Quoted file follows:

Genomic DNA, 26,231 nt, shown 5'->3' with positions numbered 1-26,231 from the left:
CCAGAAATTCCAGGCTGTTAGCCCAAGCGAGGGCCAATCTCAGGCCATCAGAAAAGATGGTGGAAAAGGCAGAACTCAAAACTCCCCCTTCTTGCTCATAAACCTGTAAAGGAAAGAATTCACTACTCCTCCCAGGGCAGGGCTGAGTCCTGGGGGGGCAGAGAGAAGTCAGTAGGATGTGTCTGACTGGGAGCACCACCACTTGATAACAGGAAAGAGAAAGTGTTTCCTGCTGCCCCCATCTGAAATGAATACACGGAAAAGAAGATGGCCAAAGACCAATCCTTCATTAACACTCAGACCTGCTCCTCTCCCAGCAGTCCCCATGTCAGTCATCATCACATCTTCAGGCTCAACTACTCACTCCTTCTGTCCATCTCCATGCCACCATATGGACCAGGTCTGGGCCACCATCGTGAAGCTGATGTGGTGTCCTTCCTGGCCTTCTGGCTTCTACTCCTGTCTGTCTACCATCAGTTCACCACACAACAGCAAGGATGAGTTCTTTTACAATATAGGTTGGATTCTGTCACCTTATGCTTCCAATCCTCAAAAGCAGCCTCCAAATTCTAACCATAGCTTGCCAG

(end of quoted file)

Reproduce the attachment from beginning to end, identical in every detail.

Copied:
Genomic DNA, 26,231 nt, shown 5'->3' with positions numbered 1-26,231 from the left:
CCAGAAATTCCAGGCTGTTAGCCCAAGCGAGGGCCAATCTCAGGCCATCAGAAAAGATGGTGGAAAAGGCAGAACTCAAAACTCCCCCTTCTTGCTCATAAACCTGTAAAGGAAAGAATTCACTACTCCTCCCAGGGCAGGGCTGAGTCCTGGGGGGGCAGAGAGAAGTCAGTAGGATGTGTCTGACTGGGAGCACCACCACTTGATAACAGGAAAGAGAAAGTGTTTCCTGCTGCCCCCATCTGAAATGAATACACGGAAAAGAAGATGGCCAAAGACCAATCCTTCATTAACACTCAGACCTGCTCCTCTCCCAGCAGTCCCCATGTCAGTCATCATCACATCTTCAGGCTCAACTACTCACTCCTTCTGTCCATCTCCATGCCACCATATGGACCAGGTCTGGGCCACCATCGTGAAGCTGATGTGGTGTCCTTCCTGGCCTTCTGGCTTCTACTCCTGTCTGTCTACCATCAGTTCACCACACAACAGCAAGGATGAGTTCTTTTACAATATAGGTTGGATTCTGTCACCTTATGCTTCCAATCCTCAAAAGCAGCCTCCAAATTCTAACCATAGCTTGCCAG